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What do you think makes a person unintelligent/intelligent? Watch

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    For some time I have been debating as to what kind of capability a person has to have in order to be rendered stupid or intelligent..

    I have always believed that ANY person can achieve academic success if they choose to focus on their subjects hard enough or chose to like it, at least. However, recently, I've started to doubt this as I used to be a potential A* student in GCSEs, and now I can't even keep focus on a specific composition of texts that are used to aid me in my revision, etc.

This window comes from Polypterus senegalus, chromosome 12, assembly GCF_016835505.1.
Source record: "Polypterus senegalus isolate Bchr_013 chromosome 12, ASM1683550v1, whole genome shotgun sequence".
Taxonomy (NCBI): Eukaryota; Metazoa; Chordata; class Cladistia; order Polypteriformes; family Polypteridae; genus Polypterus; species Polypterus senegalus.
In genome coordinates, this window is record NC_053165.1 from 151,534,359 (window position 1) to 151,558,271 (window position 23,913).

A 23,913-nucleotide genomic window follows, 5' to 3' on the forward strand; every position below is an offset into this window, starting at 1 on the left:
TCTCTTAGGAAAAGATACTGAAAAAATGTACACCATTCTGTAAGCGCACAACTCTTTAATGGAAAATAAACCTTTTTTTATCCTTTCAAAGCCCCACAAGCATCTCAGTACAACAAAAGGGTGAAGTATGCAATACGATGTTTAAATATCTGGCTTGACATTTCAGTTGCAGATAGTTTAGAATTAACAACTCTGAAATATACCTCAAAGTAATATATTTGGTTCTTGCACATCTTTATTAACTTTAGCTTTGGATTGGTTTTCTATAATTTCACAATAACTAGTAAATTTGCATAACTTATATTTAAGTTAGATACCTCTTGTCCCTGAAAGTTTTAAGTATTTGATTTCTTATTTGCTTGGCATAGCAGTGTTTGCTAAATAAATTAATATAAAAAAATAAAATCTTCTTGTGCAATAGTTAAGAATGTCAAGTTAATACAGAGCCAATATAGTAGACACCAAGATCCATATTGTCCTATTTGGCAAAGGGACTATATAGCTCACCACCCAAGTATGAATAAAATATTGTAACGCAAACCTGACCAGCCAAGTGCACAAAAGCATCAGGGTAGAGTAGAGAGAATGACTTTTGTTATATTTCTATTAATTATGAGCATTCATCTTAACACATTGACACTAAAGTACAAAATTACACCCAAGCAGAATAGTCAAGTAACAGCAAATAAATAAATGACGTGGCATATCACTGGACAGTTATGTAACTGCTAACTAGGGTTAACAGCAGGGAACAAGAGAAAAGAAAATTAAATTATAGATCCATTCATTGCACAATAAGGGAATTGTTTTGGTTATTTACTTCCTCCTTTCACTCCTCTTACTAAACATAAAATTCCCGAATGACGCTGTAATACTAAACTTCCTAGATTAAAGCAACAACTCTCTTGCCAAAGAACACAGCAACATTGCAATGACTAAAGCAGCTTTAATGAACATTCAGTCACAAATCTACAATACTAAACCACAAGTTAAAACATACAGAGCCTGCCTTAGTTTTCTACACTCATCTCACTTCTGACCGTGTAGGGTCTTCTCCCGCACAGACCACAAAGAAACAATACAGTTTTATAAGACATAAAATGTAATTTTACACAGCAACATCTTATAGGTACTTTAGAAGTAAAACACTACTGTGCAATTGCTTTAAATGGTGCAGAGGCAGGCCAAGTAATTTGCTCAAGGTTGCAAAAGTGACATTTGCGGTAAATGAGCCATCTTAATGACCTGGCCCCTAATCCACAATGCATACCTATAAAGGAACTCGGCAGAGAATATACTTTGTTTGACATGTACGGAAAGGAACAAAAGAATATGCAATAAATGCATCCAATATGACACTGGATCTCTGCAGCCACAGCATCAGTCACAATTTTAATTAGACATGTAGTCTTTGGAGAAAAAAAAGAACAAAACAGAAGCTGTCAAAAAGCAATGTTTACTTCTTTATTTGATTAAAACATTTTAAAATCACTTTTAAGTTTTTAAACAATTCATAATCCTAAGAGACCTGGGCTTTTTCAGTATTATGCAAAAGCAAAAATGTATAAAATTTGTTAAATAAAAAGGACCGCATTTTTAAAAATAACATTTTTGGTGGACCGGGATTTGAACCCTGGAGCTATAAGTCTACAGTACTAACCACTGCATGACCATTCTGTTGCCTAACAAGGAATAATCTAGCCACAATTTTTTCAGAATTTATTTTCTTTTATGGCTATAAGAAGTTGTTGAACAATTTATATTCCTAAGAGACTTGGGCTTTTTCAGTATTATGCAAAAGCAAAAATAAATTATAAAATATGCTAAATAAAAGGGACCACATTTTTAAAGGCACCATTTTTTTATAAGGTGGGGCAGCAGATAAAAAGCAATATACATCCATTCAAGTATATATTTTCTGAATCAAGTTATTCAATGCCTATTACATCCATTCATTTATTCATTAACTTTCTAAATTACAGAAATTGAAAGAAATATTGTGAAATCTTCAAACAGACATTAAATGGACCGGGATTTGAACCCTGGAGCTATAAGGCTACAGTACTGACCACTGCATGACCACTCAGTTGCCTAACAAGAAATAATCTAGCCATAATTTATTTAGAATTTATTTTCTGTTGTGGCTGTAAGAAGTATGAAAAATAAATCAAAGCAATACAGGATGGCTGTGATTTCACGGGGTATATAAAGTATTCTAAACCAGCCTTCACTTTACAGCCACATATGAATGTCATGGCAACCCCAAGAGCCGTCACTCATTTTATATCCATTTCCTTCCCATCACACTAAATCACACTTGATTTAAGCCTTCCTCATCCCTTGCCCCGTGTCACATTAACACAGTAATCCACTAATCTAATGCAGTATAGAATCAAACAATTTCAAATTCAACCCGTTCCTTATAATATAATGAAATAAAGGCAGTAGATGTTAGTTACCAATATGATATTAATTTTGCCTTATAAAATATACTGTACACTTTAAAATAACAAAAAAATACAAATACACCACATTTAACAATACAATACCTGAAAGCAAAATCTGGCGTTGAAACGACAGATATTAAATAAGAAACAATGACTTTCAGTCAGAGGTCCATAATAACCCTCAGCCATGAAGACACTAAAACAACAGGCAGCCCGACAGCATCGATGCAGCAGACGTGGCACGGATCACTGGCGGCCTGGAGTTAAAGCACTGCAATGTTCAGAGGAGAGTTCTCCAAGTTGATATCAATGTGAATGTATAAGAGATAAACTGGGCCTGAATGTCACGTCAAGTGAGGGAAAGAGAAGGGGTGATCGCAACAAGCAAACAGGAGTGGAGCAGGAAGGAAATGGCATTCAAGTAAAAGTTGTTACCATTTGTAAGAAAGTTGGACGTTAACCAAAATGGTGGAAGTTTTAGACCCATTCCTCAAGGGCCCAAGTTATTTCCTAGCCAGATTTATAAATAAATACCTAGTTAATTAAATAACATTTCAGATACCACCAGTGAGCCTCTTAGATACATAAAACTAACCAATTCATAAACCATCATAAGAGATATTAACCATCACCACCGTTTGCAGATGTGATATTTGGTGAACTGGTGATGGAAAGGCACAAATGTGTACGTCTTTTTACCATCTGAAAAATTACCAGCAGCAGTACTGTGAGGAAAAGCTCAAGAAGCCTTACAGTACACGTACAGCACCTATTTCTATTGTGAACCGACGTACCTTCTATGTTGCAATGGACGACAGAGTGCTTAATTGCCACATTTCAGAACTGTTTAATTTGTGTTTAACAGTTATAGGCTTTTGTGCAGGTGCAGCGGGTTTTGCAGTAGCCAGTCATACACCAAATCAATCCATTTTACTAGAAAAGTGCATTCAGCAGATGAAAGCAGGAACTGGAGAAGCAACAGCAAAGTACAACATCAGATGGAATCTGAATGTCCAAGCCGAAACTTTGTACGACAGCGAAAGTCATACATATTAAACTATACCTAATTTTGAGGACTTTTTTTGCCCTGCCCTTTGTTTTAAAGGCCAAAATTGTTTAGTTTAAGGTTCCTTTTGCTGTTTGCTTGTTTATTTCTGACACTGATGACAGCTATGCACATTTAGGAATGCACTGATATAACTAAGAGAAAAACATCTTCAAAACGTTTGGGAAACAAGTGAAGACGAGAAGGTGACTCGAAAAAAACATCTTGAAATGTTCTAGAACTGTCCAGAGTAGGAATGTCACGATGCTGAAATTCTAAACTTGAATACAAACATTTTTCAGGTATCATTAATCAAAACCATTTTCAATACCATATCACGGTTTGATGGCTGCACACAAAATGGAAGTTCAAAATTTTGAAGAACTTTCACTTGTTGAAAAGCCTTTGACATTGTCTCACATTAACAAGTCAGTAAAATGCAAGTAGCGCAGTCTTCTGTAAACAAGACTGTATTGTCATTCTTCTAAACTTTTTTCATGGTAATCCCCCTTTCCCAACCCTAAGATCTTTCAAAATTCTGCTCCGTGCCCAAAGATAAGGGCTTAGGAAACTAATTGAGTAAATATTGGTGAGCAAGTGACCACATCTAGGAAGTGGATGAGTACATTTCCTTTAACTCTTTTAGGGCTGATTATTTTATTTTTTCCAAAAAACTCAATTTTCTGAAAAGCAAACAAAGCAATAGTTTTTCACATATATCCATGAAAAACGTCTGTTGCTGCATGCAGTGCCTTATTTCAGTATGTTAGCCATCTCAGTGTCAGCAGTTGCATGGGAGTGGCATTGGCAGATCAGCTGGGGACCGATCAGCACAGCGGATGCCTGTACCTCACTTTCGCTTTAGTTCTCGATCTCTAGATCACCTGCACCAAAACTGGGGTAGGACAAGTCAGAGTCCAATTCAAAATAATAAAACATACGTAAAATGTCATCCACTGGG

But generally, do you believe a person's intelligence is a controlled or preferred quality that a person may achieve? Or is it rather a genetically derived gift?

    Personally, I believe the rate at which a person understands or receives a certain piece of information, including the speed at which they recognise the relationships made between the said piece of information and other aspects of their knowledge is uncontrolled, rendering it to be a variable dependant on their genetic nature, etc. However, how much a person knows or understand, regardless of how long it took them to understand it is an aspect of their own preference...

    What's your opinion on this?
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    I don't think academic success is anything to do with intelligence, below university level at least. To me, intelligence is about experiences, and about using your experiences in everyday life. It's simply about being able to draw on your past to form your current self.